What’s the longest you’ve ever waited to eat at a restaurant, and was it worth it?

To be honest, I can’t imagine it would be over half an hour. I’m not that patient. I’m sensible enough – this is before I was on TV – if I was going to a really good restaurant and it was packed, I would just come back at 5 p.m., when it first opened. Or I would go there for lunch. Probably half an hour. So is that worth it? Of course.

Do you have balance in your life?

I have great balance in my life. I’m enjoying every second. I have one restaurant, still. I am toying around with doing one next year, but I’ve always had one. I have two beautiful boys – 12 and 10 – a great wife. I get to do stuff like this and stuff with them. We had a great summer, traveled a bunch. I have a great team at Blue Ginger and am very blessed. They run the show. Obviously I’m not there right now. But I make time to have balance. I play golf. I do yoga. I do things that are good for me and fun for me because this is not a dress rehearsal.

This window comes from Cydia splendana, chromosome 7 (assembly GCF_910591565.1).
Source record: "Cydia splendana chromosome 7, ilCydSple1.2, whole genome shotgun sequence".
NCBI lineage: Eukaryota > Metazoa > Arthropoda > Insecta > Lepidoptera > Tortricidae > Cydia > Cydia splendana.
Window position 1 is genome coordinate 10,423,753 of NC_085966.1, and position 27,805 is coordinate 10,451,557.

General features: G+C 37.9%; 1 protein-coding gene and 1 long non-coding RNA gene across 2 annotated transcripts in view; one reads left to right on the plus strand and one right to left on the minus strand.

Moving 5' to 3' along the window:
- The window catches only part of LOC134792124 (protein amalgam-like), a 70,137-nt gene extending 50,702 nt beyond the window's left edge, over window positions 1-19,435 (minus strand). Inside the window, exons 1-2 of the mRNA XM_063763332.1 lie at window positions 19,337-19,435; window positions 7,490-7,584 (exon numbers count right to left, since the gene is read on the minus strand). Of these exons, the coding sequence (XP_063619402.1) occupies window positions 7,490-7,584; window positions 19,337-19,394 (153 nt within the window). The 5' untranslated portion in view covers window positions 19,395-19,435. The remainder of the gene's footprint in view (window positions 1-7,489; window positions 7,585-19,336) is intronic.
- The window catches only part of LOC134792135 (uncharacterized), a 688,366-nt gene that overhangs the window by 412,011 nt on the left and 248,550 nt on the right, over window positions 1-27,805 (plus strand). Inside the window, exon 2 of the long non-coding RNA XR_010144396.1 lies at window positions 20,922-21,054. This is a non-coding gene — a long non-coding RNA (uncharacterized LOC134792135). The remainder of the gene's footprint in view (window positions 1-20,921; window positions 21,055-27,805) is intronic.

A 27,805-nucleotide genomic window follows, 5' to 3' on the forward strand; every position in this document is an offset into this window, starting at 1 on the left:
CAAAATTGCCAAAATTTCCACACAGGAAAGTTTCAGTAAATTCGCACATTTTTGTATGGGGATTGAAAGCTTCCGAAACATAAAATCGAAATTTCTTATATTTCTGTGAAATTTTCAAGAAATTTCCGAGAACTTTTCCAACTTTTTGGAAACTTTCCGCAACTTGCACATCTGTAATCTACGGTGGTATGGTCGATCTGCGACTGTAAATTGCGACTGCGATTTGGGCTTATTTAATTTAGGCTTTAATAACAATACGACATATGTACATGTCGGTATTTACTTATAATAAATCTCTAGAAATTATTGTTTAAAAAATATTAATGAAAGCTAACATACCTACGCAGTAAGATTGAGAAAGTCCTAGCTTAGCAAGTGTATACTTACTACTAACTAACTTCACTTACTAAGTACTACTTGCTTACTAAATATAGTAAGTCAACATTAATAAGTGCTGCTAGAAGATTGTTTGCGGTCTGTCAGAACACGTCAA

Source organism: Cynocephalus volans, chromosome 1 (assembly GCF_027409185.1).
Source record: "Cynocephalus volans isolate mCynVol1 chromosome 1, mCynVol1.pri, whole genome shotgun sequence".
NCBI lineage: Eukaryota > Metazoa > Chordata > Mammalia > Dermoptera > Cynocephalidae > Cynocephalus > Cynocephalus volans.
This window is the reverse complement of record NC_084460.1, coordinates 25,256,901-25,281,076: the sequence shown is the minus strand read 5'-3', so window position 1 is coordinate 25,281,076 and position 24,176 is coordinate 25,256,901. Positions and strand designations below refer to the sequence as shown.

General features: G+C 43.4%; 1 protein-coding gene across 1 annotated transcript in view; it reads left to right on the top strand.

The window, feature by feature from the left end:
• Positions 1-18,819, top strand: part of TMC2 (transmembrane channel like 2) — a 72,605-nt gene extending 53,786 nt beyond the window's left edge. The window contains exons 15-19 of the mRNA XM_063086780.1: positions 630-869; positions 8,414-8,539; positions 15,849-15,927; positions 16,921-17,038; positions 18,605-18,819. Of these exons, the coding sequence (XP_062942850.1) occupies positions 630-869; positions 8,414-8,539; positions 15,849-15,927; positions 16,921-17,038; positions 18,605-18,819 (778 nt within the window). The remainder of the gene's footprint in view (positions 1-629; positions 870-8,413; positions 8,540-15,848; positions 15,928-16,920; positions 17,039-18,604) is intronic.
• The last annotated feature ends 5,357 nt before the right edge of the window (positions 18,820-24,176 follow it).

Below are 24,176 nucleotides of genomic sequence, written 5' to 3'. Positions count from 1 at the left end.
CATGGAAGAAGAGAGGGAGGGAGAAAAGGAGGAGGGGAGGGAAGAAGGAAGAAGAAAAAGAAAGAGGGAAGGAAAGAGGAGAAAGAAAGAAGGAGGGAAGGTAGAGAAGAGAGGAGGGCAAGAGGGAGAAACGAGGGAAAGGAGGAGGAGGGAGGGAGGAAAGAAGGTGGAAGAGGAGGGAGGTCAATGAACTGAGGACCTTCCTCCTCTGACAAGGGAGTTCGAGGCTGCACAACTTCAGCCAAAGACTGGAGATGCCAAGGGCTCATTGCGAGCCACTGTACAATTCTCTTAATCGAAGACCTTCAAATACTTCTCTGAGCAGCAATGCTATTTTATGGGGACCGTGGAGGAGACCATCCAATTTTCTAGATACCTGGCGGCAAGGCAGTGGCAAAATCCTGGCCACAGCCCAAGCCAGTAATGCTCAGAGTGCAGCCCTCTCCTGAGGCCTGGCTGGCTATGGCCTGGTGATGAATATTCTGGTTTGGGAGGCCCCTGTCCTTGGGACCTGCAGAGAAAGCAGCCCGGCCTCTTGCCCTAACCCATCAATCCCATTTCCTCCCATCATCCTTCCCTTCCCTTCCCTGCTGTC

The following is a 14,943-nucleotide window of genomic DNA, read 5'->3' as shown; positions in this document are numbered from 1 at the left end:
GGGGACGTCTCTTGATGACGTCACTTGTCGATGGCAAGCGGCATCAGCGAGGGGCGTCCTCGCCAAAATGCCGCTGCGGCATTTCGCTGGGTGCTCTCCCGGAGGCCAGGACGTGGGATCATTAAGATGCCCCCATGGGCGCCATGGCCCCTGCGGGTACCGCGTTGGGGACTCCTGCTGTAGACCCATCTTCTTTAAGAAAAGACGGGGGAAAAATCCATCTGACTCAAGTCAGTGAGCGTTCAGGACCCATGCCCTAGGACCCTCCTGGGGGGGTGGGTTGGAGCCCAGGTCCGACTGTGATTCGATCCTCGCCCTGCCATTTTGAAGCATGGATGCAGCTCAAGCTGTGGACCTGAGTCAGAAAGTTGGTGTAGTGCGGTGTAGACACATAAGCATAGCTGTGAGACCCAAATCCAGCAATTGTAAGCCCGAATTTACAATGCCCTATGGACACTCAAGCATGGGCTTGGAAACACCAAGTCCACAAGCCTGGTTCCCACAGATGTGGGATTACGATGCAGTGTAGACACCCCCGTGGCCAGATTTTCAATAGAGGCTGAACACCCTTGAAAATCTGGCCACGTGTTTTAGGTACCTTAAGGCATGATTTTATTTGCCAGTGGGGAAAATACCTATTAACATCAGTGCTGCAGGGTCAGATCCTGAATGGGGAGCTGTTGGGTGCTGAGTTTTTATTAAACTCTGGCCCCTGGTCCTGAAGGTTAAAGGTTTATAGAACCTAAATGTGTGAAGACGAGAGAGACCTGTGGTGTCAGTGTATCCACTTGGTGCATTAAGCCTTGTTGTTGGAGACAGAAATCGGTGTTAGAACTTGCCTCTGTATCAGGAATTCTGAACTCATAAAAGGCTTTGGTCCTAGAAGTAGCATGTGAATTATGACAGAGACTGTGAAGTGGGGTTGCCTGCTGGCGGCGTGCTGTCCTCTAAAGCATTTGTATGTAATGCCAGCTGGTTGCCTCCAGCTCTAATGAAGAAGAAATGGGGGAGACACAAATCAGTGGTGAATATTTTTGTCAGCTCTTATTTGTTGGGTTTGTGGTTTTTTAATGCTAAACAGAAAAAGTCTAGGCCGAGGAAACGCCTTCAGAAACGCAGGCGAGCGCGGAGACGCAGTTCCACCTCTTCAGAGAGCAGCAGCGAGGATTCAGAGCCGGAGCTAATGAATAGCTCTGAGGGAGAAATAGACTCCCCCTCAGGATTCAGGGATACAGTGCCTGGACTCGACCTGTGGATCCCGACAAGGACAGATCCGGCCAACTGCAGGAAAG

Is there a person you’ve never cooked with before who you would most like to cook with?


Anywhere. Living, of course.

I would love to cook with Joel Robuchon. I’ve had his food many times but I’ve never cooked side by side. He is the definition of perfection. [Thomas] Keller ’s right there with him, and I’ve cooked with him many times before, but never with Robuchon, and it really was one of the best meals ever.


Joshua Lurie

Joshua Lurie founded FoodGPS in 2005. Read about him here.

Leave a Comment